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Facebook's Libra seeks Swiss license after backlash for crypto project

Oscar Williams-Grut
Senior City Correspondent, Yahoo Finance UK
Facebook's cryptocurrency lead David Marcus testifies to the House Financial Services Committee on Libra in July. Photo: REUTERS/Joshua Roberts

Facebook’s (FB) cryptocurrency project Libra has applied for a payment license from Switzerland’s financial watchdog, following extensive backlash from policymakers globally.

The Libra Association announced on Wednesday it is applying to Switzerland’s Financial Market Supervisory Authority (FINMA) to be regulated as a payment systems operator.

The Libra Association has also asked FINMA to clarify its legal status to ensure it has the right license. Dante Disparte, Libra Association’s head of policy and communications, said the organisation was “engaging in constructive dialogue with FINMA.”

“Since our vision for the Libra project was announced 3 months ago, we have maintained our commitment that technology-powered financial services innovation and strong regulatory compliance and oversight are not in competition,” Disparte said in a statement.

“This is an important step in Libra project’s evolution, and we look forward to continuing our engagement with all stakeholders over the coming months.”

READ MORE: Bank of England's Carney warns Libra: 'This is not learning on the job stuff'

The Geneva-based Association’s decision to seek regulatory approval follows extensive backlash from lawmakers and regulators globally.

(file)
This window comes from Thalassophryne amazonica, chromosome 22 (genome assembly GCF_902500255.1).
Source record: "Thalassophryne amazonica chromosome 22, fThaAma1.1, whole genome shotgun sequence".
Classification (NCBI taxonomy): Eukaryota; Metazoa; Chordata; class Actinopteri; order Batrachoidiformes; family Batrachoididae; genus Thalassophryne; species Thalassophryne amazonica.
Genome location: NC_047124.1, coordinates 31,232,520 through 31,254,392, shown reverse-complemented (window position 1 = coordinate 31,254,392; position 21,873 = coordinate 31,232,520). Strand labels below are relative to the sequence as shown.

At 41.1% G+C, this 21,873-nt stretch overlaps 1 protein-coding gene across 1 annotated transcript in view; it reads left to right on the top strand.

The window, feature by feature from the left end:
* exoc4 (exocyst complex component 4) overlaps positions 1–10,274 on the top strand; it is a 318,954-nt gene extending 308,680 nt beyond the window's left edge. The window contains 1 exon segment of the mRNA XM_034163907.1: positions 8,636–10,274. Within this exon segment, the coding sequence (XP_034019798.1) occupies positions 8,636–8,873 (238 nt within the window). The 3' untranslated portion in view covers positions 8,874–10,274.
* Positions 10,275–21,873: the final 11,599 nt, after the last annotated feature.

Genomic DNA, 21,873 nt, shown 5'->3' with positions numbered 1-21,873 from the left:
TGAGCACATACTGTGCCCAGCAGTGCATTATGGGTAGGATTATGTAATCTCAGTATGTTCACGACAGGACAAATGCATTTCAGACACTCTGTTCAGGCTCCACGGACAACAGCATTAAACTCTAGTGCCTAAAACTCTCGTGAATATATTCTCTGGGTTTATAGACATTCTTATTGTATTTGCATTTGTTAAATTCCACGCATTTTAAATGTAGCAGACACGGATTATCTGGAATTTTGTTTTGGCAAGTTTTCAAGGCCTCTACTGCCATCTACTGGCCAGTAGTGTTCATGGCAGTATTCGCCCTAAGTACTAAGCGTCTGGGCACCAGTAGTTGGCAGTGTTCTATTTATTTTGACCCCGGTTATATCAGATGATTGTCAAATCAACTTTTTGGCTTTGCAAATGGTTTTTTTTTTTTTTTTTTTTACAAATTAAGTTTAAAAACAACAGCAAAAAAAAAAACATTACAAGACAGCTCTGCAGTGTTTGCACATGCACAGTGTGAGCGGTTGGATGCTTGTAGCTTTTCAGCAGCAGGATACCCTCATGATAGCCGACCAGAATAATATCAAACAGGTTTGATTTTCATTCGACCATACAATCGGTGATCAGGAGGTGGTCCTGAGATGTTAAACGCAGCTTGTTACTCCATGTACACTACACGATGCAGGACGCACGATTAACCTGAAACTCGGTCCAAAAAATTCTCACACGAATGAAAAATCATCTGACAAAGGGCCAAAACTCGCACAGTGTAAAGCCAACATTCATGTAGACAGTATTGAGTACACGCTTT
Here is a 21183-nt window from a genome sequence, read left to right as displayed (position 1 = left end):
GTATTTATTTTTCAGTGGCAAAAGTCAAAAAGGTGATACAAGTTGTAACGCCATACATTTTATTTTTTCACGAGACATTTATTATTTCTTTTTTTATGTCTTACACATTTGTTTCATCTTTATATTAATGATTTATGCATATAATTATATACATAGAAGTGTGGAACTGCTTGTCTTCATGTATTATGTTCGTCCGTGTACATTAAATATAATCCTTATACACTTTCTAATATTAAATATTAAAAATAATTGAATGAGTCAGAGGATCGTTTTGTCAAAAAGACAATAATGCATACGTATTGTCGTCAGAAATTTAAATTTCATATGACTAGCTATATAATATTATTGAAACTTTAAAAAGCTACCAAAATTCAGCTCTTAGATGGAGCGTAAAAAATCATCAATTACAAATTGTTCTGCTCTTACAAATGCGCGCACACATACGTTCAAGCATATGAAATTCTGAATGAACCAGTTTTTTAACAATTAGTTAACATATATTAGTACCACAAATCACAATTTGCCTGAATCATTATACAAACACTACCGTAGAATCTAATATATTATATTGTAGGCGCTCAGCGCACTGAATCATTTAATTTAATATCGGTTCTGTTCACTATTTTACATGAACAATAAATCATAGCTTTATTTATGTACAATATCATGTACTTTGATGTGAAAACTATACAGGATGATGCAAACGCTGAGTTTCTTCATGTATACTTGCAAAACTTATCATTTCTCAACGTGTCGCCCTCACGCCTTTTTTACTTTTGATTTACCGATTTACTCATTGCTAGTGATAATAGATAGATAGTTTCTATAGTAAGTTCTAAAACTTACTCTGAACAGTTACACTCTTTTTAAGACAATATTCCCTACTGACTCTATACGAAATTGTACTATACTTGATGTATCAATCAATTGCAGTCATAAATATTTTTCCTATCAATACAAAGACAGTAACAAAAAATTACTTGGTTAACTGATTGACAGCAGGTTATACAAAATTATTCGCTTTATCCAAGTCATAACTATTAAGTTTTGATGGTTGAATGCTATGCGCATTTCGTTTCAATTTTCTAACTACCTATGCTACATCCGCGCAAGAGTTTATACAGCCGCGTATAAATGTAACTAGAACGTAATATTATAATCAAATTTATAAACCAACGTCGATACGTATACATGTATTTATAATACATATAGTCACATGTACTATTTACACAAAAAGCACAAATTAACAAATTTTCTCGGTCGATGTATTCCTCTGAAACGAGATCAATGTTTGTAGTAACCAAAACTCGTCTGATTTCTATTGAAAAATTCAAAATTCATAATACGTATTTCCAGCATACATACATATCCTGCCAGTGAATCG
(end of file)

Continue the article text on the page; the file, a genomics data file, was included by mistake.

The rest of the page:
Facebook publicly announced its much-anticipated cryptocurrency project Libra in June. The social media giant said it was setting up a consortium of 28 companies, including Visa, MasterCard, Uber, and eBay, that would oversee the launch of Libra next year.

The cryptocurrency aims to be a global currency, backed by a basket of assets such as the dollar and euro, that would help millions of people in emerging markets access basic banking services.

However, the project’s announcement sparked an immediate backlash from politicians and regulators around the world, amid concerns about everything from money laundering to monetary policy implications and privacy concerns.

Bank of England governor Mark Carney said in July: “This is not learning on the job stuff. It’s got to be rock solid from the start or it’s not going to start.”

David Marcus, the Facebook executive overseeing the cryptocurrency project, faced days of questioning from sceptical politicians in Congress earlier this year. Marcus said at the time Libra would seek Swiss regulatory approval and pledged not to launch the project until it has “fully addressed regulatory concerns,” casting doubt on the 2020 launch date.

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